At least there is some hope in Sudan these days:
South Sudan has finally formed its transitional coalition government. This process is months behind the schedule stipulated in the peace treaty. The transitional government includes leaders from the loyalist government faction led by the elected president Salva Kiir and the rebel faction led by former vice-president Riek Machar. ... Creating the transitional government is a big step toward peace. However, sporadic fighting continues throughout the country and many observers are referring to it as “the messy peace.”
But the problems of partition have simply added the problems of Sudan versus South Sudan to the internal problems of South Sudan (no longer unified to resist Sudan) and Sudan.
Splitting up Iraq as many have wanted in the past into a Sunni Arab state, a Shia state, and a Kurdish (Sunni but not Arab) state would at best leave a "messy peace," too.
People and resources are not neatly divided into three distinct pieces of real estate despite the generalization that the Sunnis are in the west, the Kurds in the north, and the Shias in the south.
Families aren't neatly divided that way.
So the borders of the state would be contested. And no matter where the borders are drawn, people will be on the "wrong" side of the border from where they are "supposed" to be.
So who makes the people move? Does the United Nations send in force to forcibly ethnically cleanse areas to conform to the messy peace?
Remember, too, that there are other minorities in smaller numbers apart from the big three. Where do they go? Who protects them? Are they to get semi-autonomous regions within the partitioned new states or are they just out of luck?
Oh well, perhaps if these unrecognized minorities increase demographically, one day they will contest the partition details. Or maybe they just become a source of more refugees.
And what about resources? If you are in an area without resources is it just tough luck for you?
How to the Sunni Arabs get access to the sea?
How do the Kurds get access to the outside world?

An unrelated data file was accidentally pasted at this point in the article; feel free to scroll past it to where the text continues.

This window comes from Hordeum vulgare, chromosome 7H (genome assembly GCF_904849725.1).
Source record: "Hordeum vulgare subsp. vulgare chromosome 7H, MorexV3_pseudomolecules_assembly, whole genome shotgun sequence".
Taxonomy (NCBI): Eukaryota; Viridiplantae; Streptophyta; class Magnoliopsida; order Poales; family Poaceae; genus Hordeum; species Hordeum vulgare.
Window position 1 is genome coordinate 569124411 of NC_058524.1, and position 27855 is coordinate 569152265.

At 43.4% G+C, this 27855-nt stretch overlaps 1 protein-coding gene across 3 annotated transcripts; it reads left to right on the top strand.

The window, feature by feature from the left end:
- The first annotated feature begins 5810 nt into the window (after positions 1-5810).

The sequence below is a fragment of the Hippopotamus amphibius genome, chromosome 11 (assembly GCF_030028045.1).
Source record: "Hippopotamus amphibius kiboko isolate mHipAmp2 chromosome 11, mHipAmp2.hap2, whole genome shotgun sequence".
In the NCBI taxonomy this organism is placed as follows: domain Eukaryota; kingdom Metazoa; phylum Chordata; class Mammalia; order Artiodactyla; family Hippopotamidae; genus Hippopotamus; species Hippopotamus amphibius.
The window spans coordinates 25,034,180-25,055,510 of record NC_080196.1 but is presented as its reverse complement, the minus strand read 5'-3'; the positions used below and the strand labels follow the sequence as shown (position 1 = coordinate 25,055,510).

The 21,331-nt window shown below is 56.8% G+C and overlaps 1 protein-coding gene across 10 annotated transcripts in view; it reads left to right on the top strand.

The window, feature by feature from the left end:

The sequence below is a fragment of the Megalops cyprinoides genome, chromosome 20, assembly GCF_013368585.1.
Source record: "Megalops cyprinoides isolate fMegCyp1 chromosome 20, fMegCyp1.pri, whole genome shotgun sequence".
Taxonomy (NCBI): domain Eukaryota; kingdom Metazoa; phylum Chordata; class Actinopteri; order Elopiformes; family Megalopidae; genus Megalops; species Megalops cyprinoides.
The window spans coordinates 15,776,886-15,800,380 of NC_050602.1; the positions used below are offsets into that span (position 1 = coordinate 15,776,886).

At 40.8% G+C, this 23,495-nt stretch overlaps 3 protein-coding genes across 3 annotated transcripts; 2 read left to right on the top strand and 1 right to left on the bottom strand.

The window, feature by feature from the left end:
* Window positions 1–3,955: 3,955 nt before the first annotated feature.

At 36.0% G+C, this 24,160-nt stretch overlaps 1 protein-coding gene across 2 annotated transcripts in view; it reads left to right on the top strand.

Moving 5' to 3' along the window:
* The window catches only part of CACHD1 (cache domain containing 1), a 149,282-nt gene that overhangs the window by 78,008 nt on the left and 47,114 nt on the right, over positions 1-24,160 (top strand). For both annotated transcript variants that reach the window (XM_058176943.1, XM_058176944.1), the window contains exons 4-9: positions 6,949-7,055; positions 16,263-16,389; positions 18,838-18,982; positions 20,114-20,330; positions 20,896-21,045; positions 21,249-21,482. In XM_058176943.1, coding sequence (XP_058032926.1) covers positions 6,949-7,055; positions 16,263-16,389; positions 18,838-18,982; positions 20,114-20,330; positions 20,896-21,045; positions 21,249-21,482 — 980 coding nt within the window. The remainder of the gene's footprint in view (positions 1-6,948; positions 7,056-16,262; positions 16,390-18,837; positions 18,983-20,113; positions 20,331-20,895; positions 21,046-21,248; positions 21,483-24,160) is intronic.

And if the Sunni Arabs are stuck in an arid poor region in the west, how do we prevent them from sinking into jihadi thoughts to explain their poor condition?
And keep in mind that in this case the paranoid thinking that imposes Western plots that destroy their lives as an explanation for their woes would actually be true because they would be independent because of an international agreement.
The envy would become hostile as they see Kurds and Shias exporting oil and doing better than them.
How long would it be before the new parts of partitioned Iraq were arming up and plotting to overturn the bad parts of the partition that left them without the territory they believe the should have gotten in the first place?
In those circumstances, how do the three new entities treat the minorities from the other two that still live within their borders? Remember that families are mixed and not easily partitioned.
And even as internal bickering would not be solved, international conflict with the neighbors of geographic Iraq would be encouraged.
Perhaps the Saudis see the Sunni west as prime recruiting grounds for their form of Islam to create an ally and buffer against Iran and a potential Shia vassal state in the southern half of Iraqi territory.
Perhaps the Kurds find themselves at war with Turkey and Iran, with the rest of the former Iraqis looking on with some satisfaction that the Kurds are finally getting what they deserve.
And no doubt the Iranians find penetrating a Shia sub-Iraq easier because this entity is now weaker and lacks the Sunni Arabs and Kurds who would bolster the anti-Iran factions of the Shias to resist Iran.
So now Kuwait gets more nervous. As does Saudi Arabia just south of that speed bump to Iranian land aggression (see Saudi reaction above).
Jordan, of course, might have a radical state on their eastern border that destabilizes the minority-based monarchy.
And Syria, if it hopes to recover, will also have a radical state on its eastern and southern border.
And do Syria's Kurds accept being part of Syria when Iraq's Kurds get their own state?
Oh, and Iran has a Kurdish minority, too. So Iranian hostility to a Kurdish entity would be baked into a partition. Does Iran fear that entity or see it as a potential target to add to Iran's empire (Iran is barely a majority of Persians, recall).
So stop speaking of partition of Iraq as a solution to today's problems. In my view, it simply opens a Pandora's Box of more and bigger problems.
Sure, as I've long said, once Iraq is at peace perhaps a breakup discussed by sober minds not involved in fighting could be negotiated. Czechoslovakia managed that.
But to propose partition of Iraq now is a fantasy that hopes to escape the difficult job of winning Iraq War 2.0 by starting a worse future that in the short run we pretend will be a better if "messy peace."
We thought we could walk away in 2011 after achieving battlefield victory in the Iraq War without cementing that battlefield victory. That didn't work out. And we're back in Iraq to fight our enemies.
We can't walk away yet again with a partition and escape even the military victory portion of stabilizing the region before we get to the job of staying to cement a battlefield victory yet to come.
Work the problems, as I've long said on these pages. Stop looking for fantasy escapes.
Not that I'm opposed to all partitions everywhere under all circumstances. Sometimes even a bad partition will be better than the status quo. But the balance of costs and benefits of splitting up Iraq seems so weighted to the bad that it should be a non-starter.
PRE-PUBLICATION UPDATE: This post was scheduled. Prior to posting, I noticed this dissent from the revived partition movement.